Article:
All of these circumstances have something in common: They are times of transition and times of uncertainty. Stamper notes that the economy, for one, goes up and down. There’s not the sense that the market’s new normal after the Great Recession is static — just as the new normal that’s used to describe wildfires isn’t static. Both situations are just radically different than what came before them.

“I hear what the climate scientists are saying — you don’t want to say bad hurricanes are the new normal, and we should just get used to them,” Stamper says. “You don’t want to breed a new type of complacency. But a lot of the more recent uses of new normal for climate stuff or economic stuff, it really pushes against complacency.”

For example, in 2015, a Delaware newspaper printed the following sentence in an article about the threat climate change posed to the state: “In Delaware, we’ve got a lot to lose,” the story reads. “Delaware can’t afford a future where climate change and sea level rise are the new normal.”

There are valid fears about complacency in the face of radical climate change — that we’ll forget the way that things used to be, become blind to the environmental destruction happening around us, and fail to act to save what’s left.

There’s a term for that concept: “shifting baseline syndrome.” It’s the idea that as our landscapes change, what we think of as normal and healthy — the baseline — will shift to keep up with reality.

I spoke with Daniel Pauly, the University of British Columbia fisheries biologist who coined the term in 1995 to describe generational differences in the perception of dwindling fish populations. It’s a concern with climate change, too, he says. After sea levels rise and water moves inland, for instance, young folks who are used to it may not see the value in fighting to get sea levels back down.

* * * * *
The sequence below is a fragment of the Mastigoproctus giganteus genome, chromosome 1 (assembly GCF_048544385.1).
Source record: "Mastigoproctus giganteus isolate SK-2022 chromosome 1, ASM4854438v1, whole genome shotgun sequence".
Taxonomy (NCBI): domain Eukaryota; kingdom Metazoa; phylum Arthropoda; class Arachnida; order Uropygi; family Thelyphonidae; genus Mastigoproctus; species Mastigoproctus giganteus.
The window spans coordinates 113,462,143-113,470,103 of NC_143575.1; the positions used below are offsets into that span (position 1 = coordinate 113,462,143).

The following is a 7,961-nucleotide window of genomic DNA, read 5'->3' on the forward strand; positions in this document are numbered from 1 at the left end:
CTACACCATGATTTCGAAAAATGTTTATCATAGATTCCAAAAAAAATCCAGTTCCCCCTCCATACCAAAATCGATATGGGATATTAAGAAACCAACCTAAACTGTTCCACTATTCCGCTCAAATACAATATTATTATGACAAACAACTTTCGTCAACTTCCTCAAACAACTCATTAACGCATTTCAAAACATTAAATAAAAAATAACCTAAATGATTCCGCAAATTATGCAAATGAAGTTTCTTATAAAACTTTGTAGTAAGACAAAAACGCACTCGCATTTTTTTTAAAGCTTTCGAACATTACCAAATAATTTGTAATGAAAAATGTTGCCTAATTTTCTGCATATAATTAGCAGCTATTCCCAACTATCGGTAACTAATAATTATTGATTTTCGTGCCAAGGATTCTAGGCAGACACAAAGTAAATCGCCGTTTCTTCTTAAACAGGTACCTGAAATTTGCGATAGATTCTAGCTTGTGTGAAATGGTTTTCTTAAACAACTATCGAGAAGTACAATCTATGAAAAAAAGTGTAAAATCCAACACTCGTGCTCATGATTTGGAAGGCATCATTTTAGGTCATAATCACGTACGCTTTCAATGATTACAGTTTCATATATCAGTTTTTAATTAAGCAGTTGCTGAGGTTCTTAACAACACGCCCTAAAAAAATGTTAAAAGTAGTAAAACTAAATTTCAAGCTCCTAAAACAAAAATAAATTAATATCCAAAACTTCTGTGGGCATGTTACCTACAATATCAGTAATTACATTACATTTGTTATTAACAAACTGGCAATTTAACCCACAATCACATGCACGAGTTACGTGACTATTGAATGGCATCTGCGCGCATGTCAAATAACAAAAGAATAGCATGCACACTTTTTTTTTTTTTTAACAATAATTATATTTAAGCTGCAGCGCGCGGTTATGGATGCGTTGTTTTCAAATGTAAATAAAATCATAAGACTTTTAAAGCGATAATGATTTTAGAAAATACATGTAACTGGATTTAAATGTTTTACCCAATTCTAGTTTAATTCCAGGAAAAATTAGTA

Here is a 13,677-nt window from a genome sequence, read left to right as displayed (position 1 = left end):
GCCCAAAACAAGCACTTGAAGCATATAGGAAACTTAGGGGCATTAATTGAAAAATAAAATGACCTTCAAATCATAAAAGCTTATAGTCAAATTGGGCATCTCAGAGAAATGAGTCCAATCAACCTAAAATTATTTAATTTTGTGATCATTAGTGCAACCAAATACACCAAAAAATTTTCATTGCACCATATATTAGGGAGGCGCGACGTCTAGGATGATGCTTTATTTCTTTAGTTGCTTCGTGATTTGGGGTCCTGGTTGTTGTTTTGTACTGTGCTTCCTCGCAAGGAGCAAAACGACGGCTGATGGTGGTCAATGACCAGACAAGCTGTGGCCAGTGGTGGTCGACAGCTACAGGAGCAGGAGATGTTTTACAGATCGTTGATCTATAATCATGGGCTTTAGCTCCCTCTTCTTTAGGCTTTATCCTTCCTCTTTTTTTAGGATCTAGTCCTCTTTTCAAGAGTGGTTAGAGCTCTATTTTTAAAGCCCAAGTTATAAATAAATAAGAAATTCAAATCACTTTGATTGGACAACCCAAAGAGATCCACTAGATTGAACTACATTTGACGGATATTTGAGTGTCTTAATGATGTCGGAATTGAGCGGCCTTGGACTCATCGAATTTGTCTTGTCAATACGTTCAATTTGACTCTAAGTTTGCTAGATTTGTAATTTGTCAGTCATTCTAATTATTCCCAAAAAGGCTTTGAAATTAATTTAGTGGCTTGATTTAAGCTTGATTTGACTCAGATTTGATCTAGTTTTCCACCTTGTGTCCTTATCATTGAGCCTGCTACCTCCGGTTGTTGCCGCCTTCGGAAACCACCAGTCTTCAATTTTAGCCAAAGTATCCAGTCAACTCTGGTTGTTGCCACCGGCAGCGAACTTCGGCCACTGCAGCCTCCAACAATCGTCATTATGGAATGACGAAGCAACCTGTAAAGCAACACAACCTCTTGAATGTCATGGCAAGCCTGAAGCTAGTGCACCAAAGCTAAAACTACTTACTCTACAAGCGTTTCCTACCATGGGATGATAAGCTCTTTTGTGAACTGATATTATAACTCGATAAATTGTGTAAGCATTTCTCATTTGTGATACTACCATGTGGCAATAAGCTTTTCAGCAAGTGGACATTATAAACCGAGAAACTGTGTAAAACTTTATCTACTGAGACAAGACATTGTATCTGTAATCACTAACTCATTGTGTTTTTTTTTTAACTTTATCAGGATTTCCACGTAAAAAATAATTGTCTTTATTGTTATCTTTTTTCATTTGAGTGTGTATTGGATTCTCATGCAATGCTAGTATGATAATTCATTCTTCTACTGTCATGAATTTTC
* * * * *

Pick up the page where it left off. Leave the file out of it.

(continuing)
Pauly, for one, is on Team No New Normal. “Personally, I think it’s wrong,” he says. “We’re in the middle of a shift that can destroy what we hold dear, and to call this normal is absurd.”

Stamper has some advice for scientists, like Pauly, who hate the phrase. First off, she says, it’s very difficult to eradicate a fixed phrase from the language — especially something as catchy as the “new normal.”

“One thing you can do instead is to, when you hear or see it used, press people on what they think ‘normal’ means,” Stamper says. “Do they think normal is a static point? Do they think normal is an unchanging state of affairs? Because linguistically, we can show that what people call ‘normal’ changes constantly.”

In fact, reporters are already approaching the phrase this way in climate reporting, which suggests that we might be able to have the phrase and use it too, exactly in the manner scientists would want — even if they still hate the term.

Take NPR correspondent Kirk Siegler’s assessment in a segment about California’s worsening wildfires: “You know, the fact is the new normal may be that things are just going to keep getting worse.”